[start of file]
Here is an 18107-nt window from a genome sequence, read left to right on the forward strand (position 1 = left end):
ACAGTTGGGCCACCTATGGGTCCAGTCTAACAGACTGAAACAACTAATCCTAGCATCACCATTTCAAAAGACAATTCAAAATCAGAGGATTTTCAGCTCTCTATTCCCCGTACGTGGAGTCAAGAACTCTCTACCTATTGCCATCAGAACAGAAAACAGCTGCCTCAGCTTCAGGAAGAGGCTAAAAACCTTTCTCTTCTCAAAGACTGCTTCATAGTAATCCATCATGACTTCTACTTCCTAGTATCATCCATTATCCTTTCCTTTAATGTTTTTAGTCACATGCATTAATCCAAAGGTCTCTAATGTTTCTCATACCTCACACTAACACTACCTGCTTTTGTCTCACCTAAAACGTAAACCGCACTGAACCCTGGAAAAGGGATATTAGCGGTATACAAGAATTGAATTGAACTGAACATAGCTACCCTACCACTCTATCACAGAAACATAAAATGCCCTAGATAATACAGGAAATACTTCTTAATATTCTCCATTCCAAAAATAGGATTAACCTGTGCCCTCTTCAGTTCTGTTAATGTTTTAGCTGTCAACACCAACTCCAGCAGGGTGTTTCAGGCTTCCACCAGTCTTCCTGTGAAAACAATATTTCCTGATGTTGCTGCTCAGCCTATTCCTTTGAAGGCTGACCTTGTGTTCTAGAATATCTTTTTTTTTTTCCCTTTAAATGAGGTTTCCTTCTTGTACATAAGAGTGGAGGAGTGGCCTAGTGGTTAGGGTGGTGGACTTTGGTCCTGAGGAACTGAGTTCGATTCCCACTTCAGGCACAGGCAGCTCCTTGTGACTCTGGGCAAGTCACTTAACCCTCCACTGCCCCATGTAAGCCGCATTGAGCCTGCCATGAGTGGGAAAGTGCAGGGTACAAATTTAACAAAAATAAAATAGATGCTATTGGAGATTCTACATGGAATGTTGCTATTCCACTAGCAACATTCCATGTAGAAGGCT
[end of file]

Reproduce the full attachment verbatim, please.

Here is an 18107-nt window from a genome sequence, read left to right on the forward strand (position 1 = left end):
ACAGTTGGGCCACCTATGGGTCCAGTCTAACAGACTGAAACAACTAATCCTAGCATCACCATTTCAAAAGACAATTCAAAATCAGAGGATTTTCAGCTCTCTATTCCCCGTACGTGGAGTCAAGAACTCTCTACCTATTGCCATCAGAACAGAAAACAGCTGCCTCAGCTTCAGGAAGAGGCTAAAAACCTTTCTCTTCTCAAAGACTGCTTCATAGTAATCCATCATGACTTCTACTTCCTAGTATCATCCATTATCCTTTCCTTTAATGTTTTTAGTCACATGCATTAATCCAAAGGTCTCTAATGTTTCTCATACCTCACACTAACACTACCTGCTTTTGTCTCACCTAAAACGTAAACCGCACTGAACCCTGGAAAAGGGATATTAGCGGTATACAAGAATTGAATTGAACTGAACATAGCTACCCTACCACTCTATCACAGAAACATAAAATGCCCTAGATAATACAGGAAATACTTCTTAATATTCTCCATTCCAAAAATAGGATTAACCTGTGCCCTCTTCAGTTCTGTTAATGTTTTAGCTGTCAACACCAACTCCAGCAGGGTGTTTCAGGCTTCCACCAGTCTTCCTGTGAAAACAATATTTCCTGATGTTGCTGCTCAGCCTATTCCTTTGAAGGCTGACCTTGTGTTCTAGAATATCTTTTTTTTTTTCCCTTTAAATGAGGTTTCCTTCTTGTACATAAGAGTGGAGGAGTGGCCTAGTGGTTAGGGTGGTGGACTTTGGTCCTGAGGAACTGAGTTCGATTCCCACTTCAGGCACAGGCAGCTCCTTGTGACTCTGGGCAAGTCACTTAACCCTCCACTGCCCCATGTAAGCCGCATTGAGCCTGCCATGAGTGGGAAAGTGCAGGGTACAAATTTAACAAAAATAAAATAGATGCTATTGGAGATTCTACATGGAATGTTGCTATTCCACTAGCAACATTCCATGTAGAAGGCT